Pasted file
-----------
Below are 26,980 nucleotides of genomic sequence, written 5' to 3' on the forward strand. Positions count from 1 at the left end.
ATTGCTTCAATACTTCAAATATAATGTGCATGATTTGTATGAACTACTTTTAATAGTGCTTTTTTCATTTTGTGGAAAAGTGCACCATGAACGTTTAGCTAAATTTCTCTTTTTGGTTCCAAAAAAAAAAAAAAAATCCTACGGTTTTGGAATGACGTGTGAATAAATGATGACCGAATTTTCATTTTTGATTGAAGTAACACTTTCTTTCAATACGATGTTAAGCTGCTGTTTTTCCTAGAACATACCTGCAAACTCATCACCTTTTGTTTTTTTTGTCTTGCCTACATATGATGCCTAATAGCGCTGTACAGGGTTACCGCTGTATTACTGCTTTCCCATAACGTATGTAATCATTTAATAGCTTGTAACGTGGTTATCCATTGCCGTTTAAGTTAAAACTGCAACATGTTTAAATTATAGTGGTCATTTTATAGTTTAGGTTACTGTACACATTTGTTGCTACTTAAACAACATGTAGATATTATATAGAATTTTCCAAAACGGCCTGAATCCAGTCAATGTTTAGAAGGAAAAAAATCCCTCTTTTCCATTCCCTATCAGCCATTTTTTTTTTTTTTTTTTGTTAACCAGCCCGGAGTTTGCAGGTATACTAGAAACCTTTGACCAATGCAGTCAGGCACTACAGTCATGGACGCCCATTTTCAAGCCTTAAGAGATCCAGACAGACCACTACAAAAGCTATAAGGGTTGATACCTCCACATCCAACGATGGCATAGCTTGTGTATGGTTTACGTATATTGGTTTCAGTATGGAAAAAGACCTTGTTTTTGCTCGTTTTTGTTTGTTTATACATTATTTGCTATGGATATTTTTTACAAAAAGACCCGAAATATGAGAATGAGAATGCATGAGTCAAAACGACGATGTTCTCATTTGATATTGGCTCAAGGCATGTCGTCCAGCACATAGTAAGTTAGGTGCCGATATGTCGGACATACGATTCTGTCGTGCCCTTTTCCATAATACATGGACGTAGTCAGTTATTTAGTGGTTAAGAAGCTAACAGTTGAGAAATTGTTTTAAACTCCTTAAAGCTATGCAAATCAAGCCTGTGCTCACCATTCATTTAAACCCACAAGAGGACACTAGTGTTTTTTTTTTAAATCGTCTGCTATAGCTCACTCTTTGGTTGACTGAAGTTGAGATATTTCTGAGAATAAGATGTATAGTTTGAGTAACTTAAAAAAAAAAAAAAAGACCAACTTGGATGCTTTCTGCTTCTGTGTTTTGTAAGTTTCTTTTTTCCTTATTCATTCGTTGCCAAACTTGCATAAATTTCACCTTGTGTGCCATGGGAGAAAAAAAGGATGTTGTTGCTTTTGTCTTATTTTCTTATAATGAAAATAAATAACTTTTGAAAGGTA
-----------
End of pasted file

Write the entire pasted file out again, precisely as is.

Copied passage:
Below are 26,980 nucleotides of genomic sequence, written 5' to 3' on the forward strand. Positions count from 1 at the left end.
ATTGCTTCAATACTTCAAATATAATGTGCATGATTTGTATGAACTACTTTTAATAGTGCTTTTTTCATTTTGTGGAAAAGTGCACCATGAACGTTTAGCTAAATTTCTCTTTTTGGTTCCAAAAAAAAAAAAAAAATCCTACGGTTTTGGAATGACGTGTGAATAAATGATGACCGAATTTTCATTTTTGATTGAAGTAACACTTTCTTTCAATACGATGTTAAGCTGCTGTTTTTCCTAGAACATACCTGCAAACTCATCACCTTTTGTTTTTTTTGTCTTGCCTACATATGATGCCTAATAGCGCTGTACAGGGTTACCGCTGTATTACTGCTTTCCCATAACGTATGTAATCATTTAATAGCTTGTAACGTGGTTATCCATTGCCGTTTAAGTTAAAACTGCAACATGTTTAAATTATAGTGGTCATTTTATAGTTTAGGTTACTGTACACATTTGTTGCTACTTAAACAACATGTAGATATTATATAGAATTTTCCAAAACGGCCTGAATCCAGTCAATGTTTAGAAGGAAAAAAATCCCTCTTTTCCATTCCCTATCAGCCATTTTTTTTTTTTTTTTTTGTTAACCAGCCCGGAGTTTGCAGGTATACTAGAAACCTTTGACCAATGCAGTCAGGCACTACAGTCATGGACGCCCATTTTCAAGCCTTAAGAGATCCAGACAGACCACTACAAAAGCTATAAGGGTTGATACCTCCACATCCAACGATGGCATAGCTTGTGTATGGTTTACGTATATTGGTTTCAGTATGGAAAAAGACCTTGTTTTTGCTCGTTTTTGTTTGTTTATACATTATTTGCTATGGATATTTTTTACAAAAAGACCCGAAATATGAGAATGAGAATGCATGAGTCAAAACGACGATGTTCTCATTTGATATTGGCTCAAGGCATGTCGTCCAGCACATAGTAAGTTAGGTGCCGATATGTCGGACATACGATTCTGTCGTGCCCTTTTCCATAATACATGGACGTAGTCAGTTATTTAGTGGTTAAGAAGCTAACAGTTGAGAAATTGTTTTAAACTCCTTAAAGCTATGCAAATCAAGCCTGTGCTCACCATTCATTTAAACCCACAAGAGGACACTAGTGTTTTTTTTTTAAATCGTCTGCTATAGCTCACTCTTTGGTTGACTGAAGTTGAGATATTTCTGAGAATAAGATGTATAGTTTGAGTAACTTAAAAAAAAAAAAAAAGACCAACTTGGATGCTTTCTGCTTCTGTGTTTTGTAAGTTTCTTTTTTCCTTATTCATTCGTTGCCAAACTTGCATAAATTTCACCTTGTGTGCCATGGGAGAAAAAAAGGATGTTGTTGCTTTTGTCTTATTTTCTTATAATGAAAATAAATAACTTTTGAAAGGTA